Say goodbye to in-grown hairs this summer.
Finally, we’re bringing you very public answers to some of your most private questions. When sexual and vaginal health concerns arise, OB/GYN and nationally known women’s health expert Dr. Jessica Shepherd wants to ensure you have the answers you need to feel at ease. As the founder of Her Viewpoint, an online women’s health forum, she uses this outlet to focus on addressing taboo topics in a comfortable setting. Prepare to take notes!
Q: How can I prevent getting in-grown pubic hairs?
A: Ingrown hairs are definitely a common occurence for some women. I once had a patient come in thinking she had “vaginal acne” but it’s not technically acne, because acne is a bacterial-based condition that affects the skin, so usually in the vaginal area it’s going to be of like a hair follicle issue.
Ingrown hairs are definitely a cause the backup of the hair going back into the follicle and causing inflammation, so anyone with a coarser texture of hair or curlier hair will be more likely to have more ingrown hairs. Typically, what we recommend for that is to make sure that it’s usually ingrown hair, so the hair is coiling back on the follicle and plugging the gland, which causes it to have some of that inflammation.
It really is how you take care of that area, meaning if you’re going to shave it, or if you’re going to clip, is to make sure that you do things such as use warm water to help open the follicles so that it doesn’t coil back on each other, keeping it as trimmed as possible so that it’s not as long, and then also using sometimes, very occasionally, or not regularly, but cortisone creams.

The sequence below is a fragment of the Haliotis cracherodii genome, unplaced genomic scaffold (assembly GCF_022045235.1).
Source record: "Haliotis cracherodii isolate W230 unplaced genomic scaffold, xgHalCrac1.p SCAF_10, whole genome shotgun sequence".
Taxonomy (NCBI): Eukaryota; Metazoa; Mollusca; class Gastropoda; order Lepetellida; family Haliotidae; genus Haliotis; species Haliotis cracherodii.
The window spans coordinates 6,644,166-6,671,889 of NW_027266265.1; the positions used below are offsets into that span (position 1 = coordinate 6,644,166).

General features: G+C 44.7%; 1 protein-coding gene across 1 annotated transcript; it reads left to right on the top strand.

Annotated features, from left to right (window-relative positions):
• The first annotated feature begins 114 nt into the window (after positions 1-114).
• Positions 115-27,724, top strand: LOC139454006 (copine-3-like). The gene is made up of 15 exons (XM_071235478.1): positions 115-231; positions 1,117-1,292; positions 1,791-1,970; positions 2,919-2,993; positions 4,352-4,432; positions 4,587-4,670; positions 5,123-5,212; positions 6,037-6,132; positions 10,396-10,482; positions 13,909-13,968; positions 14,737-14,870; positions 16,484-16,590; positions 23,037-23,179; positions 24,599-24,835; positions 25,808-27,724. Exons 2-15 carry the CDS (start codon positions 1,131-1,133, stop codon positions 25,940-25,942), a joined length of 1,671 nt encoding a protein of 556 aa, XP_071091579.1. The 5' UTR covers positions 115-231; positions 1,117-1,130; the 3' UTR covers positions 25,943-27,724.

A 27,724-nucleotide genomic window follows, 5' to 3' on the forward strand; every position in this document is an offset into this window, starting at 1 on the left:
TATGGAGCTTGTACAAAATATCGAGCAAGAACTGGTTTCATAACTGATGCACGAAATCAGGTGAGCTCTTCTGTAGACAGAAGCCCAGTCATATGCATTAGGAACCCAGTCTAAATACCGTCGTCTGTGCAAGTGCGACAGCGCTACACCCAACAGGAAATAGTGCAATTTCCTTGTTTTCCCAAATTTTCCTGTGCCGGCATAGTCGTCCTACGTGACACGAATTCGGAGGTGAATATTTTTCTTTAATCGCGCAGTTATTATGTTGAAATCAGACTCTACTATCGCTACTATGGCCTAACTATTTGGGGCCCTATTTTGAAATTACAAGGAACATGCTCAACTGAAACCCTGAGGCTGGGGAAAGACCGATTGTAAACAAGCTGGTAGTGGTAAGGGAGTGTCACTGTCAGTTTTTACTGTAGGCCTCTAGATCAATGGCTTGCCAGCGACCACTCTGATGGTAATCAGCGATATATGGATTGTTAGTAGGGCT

Just remember, that hair is there for a reason, to decrease entry into the vagina and also the urethra, which is what carries your urine. It’s really to protect that area and keep bacteria from getting into that area and decrease infection. Again, that’s the purpose of it. Now, if one chooses to wax or shave in that area, they really should just make sure that they practice hygienic practices. Typically, sometimes the best advice is maybe to trim the hair in that area, not necessarily wax it off, but if you do wax, make sure that you utilize the best practices during waxing, making sure that you again use warm water, or some type of warm application of a cloth to open up the follicles so that when you take all the hair out there’s decrease inflammation.
Have a question for Dr. Shepherd? Email us now.
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